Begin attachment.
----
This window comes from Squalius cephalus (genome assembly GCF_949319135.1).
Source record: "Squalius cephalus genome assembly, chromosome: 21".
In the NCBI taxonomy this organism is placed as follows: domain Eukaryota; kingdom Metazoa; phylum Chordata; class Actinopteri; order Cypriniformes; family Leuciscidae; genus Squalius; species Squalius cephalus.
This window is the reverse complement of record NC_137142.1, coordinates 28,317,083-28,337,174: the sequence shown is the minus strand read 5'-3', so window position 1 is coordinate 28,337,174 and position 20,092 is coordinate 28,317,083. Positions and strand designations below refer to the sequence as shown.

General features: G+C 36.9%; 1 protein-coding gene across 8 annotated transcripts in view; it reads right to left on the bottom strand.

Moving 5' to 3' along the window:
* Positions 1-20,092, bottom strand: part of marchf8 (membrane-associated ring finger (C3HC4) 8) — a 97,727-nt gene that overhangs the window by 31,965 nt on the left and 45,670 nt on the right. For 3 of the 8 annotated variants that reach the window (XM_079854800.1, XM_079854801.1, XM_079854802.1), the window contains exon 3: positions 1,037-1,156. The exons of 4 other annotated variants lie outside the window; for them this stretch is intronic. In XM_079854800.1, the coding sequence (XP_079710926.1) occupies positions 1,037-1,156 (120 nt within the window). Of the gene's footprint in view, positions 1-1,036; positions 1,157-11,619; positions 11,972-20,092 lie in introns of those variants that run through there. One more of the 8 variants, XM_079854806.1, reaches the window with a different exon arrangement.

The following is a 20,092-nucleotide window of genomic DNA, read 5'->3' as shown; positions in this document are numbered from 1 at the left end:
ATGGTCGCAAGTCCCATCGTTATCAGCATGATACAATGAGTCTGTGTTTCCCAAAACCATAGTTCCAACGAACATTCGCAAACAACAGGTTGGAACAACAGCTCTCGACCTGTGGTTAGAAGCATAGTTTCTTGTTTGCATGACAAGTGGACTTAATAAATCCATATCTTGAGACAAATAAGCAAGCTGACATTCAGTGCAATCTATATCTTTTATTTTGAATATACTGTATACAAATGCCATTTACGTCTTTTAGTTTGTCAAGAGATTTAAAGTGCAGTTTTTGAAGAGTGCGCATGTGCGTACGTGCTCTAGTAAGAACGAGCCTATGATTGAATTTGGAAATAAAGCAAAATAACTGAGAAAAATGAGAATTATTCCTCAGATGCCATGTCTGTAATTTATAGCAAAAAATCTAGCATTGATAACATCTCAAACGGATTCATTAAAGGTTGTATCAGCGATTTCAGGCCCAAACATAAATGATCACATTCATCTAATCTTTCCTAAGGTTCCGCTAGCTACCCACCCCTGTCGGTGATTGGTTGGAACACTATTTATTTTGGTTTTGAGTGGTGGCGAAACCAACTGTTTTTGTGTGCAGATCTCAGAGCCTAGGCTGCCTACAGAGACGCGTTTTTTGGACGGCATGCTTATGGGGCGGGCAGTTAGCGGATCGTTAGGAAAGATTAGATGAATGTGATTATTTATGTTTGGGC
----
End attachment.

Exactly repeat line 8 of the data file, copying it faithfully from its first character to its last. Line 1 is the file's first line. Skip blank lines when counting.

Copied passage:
The following is a 20,092-nucleotide window of genomic DNA, read 5'->3' as shown; positions in this document are numbered from 1 at the left end: